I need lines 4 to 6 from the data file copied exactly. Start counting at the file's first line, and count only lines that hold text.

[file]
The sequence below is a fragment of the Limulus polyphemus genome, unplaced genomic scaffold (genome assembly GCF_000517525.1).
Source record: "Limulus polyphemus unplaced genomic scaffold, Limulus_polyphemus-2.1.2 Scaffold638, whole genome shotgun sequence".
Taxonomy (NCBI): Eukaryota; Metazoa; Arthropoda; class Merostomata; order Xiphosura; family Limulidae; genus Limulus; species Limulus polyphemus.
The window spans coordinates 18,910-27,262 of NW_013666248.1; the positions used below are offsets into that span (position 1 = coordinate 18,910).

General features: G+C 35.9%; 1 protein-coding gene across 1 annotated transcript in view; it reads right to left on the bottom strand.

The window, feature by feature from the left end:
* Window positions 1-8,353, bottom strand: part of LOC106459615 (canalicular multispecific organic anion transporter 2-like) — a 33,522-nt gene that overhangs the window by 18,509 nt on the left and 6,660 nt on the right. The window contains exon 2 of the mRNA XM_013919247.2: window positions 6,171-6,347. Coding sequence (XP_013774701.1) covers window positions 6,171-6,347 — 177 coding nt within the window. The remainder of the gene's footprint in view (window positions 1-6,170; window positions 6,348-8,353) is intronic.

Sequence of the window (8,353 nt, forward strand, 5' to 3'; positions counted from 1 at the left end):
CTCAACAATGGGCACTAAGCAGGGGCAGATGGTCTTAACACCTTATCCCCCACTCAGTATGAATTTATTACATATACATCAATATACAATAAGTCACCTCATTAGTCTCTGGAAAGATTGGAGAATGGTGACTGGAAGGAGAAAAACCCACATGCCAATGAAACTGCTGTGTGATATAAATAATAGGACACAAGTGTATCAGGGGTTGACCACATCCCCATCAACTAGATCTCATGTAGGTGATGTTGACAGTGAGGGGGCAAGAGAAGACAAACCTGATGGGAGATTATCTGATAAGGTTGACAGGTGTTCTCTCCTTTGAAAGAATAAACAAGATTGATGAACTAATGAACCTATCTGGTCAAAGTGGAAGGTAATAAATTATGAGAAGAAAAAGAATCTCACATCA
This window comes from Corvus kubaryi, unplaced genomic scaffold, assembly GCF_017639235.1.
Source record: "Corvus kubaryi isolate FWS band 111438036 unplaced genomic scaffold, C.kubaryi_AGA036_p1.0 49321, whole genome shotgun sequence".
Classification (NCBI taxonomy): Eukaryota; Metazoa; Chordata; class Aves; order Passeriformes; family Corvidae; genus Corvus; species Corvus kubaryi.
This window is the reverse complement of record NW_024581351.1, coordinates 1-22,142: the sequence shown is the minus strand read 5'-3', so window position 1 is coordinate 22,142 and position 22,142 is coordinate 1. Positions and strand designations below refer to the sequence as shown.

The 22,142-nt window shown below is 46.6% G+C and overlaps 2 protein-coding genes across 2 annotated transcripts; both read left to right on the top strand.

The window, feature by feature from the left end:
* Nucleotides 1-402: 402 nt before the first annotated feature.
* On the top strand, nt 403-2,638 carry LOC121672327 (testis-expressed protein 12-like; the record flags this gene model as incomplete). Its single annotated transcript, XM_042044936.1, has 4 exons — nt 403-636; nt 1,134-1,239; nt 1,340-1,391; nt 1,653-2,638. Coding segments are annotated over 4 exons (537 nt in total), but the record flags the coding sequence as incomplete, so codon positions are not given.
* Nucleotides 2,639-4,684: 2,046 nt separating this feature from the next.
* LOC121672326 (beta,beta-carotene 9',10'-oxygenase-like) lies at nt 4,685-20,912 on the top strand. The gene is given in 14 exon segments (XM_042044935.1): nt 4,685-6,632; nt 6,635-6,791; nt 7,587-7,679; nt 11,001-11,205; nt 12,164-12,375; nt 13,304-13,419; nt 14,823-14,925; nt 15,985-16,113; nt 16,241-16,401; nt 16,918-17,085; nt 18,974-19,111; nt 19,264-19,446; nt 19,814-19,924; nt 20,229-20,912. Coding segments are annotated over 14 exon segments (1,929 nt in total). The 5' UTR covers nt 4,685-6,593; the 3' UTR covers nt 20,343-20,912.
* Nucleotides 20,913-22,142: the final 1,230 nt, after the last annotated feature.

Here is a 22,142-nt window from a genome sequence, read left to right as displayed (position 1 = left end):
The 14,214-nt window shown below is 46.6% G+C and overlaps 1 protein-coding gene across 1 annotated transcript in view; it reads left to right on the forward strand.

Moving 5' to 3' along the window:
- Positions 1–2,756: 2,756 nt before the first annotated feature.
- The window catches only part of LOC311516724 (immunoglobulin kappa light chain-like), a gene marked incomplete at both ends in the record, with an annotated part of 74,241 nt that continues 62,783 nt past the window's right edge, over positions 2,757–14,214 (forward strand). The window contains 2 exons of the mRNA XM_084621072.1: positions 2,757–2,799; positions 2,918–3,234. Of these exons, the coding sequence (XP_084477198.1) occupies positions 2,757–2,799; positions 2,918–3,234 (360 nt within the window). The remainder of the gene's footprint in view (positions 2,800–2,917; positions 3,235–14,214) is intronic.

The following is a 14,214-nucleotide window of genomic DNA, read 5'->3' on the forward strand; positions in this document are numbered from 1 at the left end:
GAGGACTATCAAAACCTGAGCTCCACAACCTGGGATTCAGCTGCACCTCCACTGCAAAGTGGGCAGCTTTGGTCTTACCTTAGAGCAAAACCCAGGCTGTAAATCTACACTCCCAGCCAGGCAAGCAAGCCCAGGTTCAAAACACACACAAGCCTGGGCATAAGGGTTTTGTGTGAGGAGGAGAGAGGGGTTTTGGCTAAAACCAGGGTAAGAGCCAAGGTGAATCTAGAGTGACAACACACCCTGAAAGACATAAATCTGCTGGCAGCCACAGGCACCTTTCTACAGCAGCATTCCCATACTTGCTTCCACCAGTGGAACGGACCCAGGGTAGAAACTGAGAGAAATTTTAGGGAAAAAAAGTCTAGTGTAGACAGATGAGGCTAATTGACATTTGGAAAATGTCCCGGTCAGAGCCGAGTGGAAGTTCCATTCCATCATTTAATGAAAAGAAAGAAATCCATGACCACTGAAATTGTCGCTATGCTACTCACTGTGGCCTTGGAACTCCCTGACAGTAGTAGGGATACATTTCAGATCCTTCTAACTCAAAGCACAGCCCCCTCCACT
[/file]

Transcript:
The window spans coordinates 18,910-27,262 of NW_013666248.1; the positions used below are offsets into that span (position 1 = coordinate 18,910).

General features: G+C 35.9%; 1 protein-coding gene across 1 annotated transcript in view; it reads right to left on the bottom strand.

The window, feature by feature from the left end: